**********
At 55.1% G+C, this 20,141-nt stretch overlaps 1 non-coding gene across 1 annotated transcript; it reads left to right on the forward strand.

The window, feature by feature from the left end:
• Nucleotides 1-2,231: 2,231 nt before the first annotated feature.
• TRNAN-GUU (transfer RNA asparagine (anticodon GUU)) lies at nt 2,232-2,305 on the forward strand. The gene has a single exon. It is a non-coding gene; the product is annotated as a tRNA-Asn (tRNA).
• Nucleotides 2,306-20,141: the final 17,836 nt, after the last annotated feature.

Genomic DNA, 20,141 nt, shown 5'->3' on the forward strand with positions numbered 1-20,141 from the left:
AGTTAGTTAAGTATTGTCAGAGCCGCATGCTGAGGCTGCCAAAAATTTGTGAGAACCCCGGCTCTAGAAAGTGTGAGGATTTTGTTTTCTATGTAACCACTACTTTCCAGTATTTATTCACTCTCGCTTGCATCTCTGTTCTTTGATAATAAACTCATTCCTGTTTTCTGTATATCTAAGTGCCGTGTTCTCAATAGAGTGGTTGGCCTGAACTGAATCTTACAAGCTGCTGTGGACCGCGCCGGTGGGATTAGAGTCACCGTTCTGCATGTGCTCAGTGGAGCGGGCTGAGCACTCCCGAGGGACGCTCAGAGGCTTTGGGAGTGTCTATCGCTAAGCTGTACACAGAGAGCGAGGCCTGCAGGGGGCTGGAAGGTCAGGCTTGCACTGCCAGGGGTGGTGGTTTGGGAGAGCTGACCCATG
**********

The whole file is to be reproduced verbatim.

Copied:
At 55.1% G+C, this 20,141-nt stretch overlaps 1 non-coding gene across 1 annotated transcript; it reads left to right on the forward strand.

The window, feature by feature from the left end:
• Nucleotides 1-2,231: 2,231 nt before the first annotated feature.
• TRNAN-GUU (transfer RNA asparagine (anticodon GUU)) lies at nt 2,232-2,305 on the forward strand. The gene has a single exon. It is a non-coding gene; the product is annotated as a tRNA-Asn (tRNA).
• Nucleotides 2,306-20,141: the final 17,836 nt, after the last annotated feature.

Genomic DNA, 20,141 nt, shown 5'->3' on the forward strand with positions numbered 1-20,141 from the left:
AGTTAGTTAAGTATTGTCAGAGCCGCATGCTGAGGCTGCCAAAAATTTGTGAGAACCCCGGCTCTAGAAAGTGTGAGGATTTTGTTTTCTATGTAACCACTACTTTCCAGTATTTATTCACTCTCGCTTGCATCTCTGTTCTTTGATAATAAACTCATTCCTGTTTTCTGTATATCTAAGTGCCGTGTTCTCAATAGAGTGGTTGGCCTGAACTGAATCTTACAAGCTGCTGTGGACCGCGCCGGTGGGATTAGAGTCACCGTTCTGCATGTGCTCAGTGGAGCGGGCTGAGCACTCCCGAGGGACGCTCAGAGGCTTTGGGAGTGTCTATCGCTAAGCTGTACACAGAGAGCGAGGCCTGCAGGGGGCTGGAAGGTCAGGCTTGCACTGCCAGGGGTGGTGGTTTGGGAGAGCTGACCCATG